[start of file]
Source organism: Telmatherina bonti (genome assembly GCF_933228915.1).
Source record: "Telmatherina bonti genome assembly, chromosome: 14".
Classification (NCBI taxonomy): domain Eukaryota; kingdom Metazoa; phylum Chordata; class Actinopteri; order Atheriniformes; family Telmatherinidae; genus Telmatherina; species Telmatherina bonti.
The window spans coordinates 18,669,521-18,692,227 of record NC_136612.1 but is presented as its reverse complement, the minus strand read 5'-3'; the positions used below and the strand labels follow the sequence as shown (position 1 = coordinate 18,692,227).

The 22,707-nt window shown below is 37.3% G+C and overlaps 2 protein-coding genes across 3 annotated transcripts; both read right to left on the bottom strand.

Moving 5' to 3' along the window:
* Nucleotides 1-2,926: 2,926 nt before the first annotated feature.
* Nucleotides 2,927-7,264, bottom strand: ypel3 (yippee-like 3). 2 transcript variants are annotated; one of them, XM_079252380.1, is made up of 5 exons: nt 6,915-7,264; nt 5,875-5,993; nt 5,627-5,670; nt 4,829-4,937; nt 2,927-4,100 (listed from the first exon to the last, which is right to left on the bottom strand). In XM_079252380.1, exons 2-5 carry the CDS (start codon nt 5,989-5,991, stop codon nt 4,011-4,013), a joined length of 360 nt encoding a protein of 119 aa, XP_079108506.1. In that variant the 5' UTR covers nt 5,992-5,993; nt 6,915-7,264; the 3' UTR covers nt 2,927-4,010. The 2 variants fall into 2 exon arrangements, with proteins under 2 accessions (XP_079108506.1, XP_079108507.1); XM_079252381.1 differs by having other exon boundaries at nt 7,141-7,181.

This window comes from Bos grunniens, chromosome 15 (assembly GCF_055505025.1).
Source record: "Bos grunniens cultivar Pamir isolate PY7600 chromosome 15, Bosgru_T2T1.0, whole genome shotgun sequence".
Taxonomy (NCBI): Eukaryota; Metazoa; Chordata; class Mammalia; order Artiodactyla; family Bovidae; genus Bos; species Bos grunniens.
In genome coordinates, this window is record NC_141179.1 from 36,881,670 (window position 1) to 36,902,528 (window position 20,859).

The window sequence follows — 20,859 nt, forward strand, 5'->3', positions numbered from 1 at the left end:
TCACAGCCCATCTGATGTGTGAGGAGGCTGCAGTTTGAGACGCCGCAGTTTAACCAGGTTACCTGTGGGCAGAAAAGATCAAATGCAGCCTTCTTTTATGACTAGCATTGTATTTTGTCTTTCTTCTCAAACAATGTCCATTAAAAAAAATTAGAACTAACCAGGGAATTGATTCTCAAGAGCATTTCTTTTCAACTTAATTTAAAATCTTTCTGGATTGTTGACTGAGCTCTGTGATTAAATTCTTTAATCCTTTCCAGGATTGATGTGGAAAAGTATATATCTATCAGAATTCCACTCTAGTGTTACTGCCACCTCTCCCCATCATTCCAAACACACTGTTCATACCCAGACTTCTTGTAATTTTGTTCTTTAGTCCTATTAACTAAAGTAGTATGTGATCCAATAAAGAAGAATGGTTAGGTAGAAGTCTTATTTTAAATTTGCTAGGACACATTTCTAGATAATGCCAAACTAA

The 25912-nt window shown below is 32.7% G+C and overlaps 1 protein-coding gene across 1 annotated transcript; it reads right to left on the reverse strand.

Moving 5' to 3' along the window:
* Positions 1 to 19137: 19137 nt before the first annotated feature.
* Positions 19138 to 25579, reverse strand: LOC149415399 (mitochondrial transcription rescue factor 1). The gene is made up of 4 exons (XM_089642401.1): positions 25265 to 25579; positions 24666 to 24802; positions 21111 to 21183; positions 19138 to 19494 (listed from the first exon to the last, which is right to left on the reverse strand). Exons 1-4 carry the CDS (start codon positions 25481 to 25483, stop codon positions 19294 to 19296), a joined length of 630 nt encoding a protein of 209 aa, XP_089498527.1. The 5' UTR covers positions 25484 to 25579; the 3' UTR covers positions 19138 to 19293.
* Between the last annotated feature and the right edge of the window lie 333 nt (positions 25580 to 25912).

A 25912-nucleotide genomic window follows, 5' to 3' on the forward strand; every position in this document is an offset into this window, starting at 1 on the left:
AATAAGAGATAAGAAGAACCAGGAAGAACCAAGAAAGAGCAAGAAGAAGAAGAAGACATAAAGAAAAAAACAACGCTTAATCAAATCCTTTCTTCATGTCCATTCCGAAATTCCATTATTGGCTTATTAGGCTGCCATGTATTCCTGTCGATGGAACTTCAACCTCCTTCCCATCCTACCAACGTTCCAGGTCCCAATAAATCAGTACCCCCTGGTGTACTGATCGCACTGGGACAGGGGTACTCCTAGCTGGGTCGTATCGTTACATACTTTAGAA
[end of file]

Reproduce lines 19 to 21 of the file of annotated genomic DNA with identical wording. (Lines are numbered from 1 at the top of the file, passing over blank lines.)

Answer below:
* Between the last annotated feature and the right edge of the window lie 333 nt (positions 25580 to 25912).

A 25912-nucleotide genomic window follows, 5' to 3' on the forward strand; every position in this document is an offset into this window, starting at 1 on the left:
AATAAGAGATAAGAAGAACCAGGAAGAACCAAGAAAGAGCAAGAAGAAGAAGAAGACATAAAGAAAAAAACAACGCTTAATCAAATCCTTTCTTCATGTCCATTCCGAAATTCCATTATTGGCTTATTAGGCTGCCATGTATTCCTGTCGATGGAACTTCAACCTCCTTCCCATCCTACCAACGTTCCAGGTCCCAATAAATCAGTACCCCCTGGTGTACTGATCGCACTGGGACAGGGGTACTCCTAGCTGGGTCGTATCGTTACATACTTTAGAA